Unfortunately I once again missed out the required "not". But I didn't realise that at the time, and was very confused when my supervisor said she thought it was important that we sat and talked about this experience. It was only two years later when I changed supervisor (my original supervisor moved away, not my fault I hasten to add!), that I reread our correspondence and realised my mistake. Hastily I wrote to my new supervisor to let him know about the error before I found myself referred to the minister's counselling service!
I wonder what word might be missing from this post?
PS I've corrected the title of the previous post in case you've just looked and wondered what I thought I'd missed!
Thursday, November 02, 2006
Being outwardly focused is only part of the lifestyle to which I aspire. On the wall of my study I have a personal mission statement. It reads like this:
Prayerfully motivated; outwardly focused; evangelistically active.
Being outwardly focused is in the middle for good reason. At first it fell there because that is how I wrote out the three part statement, but as time has gone on, I now realise that it is no accident that that it falls between prayerful motivation and evangelistic activity.
I want everything I do to be motivated by my relationship with God. Without prayer I lurch from one good idea to the next without much thought about its place in the overall scheme of things. I’m often aware that too much of the time we seek to involve God in what we are doing rather than seeking to involve ourselves in what he is doing.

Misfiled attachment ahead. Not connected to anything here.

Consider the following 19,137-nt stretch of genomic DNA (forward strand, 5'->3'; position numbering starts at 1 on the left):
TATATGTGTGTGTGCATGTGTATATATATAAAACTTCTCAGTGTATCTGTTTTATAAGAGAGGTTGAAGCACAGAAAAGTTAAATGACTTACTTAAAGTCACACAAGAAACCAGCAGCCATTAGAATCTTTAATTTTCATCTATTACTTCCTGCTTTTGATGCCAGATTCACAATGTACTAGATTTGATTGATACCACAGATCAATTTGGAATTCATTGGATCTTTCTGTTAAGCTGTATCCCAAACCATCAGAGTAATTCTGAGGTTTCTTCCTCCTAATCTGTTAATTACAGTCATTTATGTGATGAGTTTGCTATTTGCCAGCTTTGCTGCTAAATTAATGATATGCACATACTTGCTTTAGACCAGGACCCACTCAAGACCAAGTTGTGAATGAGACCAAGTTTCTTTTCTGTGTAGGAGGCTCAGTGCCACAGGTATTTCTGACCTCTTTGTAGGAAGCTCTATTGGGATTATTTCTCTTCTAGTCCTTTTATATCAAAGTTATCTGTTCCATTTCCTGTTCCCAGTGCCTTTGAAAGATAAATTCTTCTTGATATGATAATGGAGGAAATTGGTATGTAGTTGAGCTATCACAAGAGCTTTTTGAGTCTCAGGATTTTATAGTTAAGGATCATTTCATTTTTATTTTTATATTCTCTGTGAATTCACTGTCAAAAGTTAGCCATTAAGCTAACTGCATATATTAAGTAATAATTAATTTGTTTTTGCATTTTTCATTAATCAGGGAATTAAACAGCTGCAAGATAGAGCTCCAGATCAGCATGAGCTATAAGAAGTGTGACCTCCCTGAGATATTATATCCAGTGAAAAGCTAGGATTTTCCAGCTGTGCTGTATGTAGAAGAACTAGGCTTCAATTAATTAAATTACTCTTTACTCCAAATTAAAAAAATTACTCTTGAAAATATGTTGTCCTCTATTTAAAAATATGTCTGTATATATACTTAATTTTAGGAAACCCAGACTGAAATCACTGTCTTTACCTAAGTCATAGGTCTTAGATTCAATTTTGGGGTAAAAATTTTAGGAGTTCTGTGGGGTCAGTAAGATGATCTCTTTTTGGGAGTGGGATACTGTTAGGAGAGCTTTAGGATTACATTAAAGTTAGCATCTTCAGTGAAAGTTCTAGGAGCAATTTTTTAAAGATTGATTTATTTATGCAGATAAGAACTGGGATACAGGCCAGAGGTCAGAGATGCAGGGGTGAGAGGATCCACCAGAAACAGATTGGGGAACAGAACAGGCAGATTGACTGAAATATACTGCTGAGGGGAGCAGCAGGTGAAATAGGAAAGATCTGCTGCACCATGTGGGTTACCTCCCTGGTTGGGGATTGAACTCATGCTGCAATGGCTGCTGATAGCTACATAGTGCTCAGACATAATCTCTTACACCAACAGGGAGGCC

I pray both specific prayers and general prayers. I ask God for direction and opportunities in particular areas of life and ministry and I also ask God for what you might call his general guidance as I go about my daily life. For example, I know God wants me to notice people and demonstrate his love towards them, so I can pray generally for an open heart and for open eyes in all sorts of circumstances. This is what I mean when I think about being prayerfully motivated.
Being outwardly focused has to have its roots in a prayerful openness to God’s purposes, otherwise it becomes little more than an exercise in good will to all men. I want to be a nice person, I want to be a kind person, but that’s not all I want to be!
Being evangelistically active gives me the context for being outwardly focused. It reminds me that the ultimate goal of my outward life is to point people towards the amazing God who has loved us and who offers us forgiveness and leadership, reconciliation and hope. It reminds me that I must add conversations to my actions, I must be prepared to a give a reason for my hope to paraphrase one New Testament writer. I don’t get many opportunities to help people “cross the line of faith”, but I get plenty of opportunities to help them on their way.
The more I seek to live an outward life, the more I realise that I need to keep my motivation and context connected with the purposes of God. My personal mission statement helps me do that.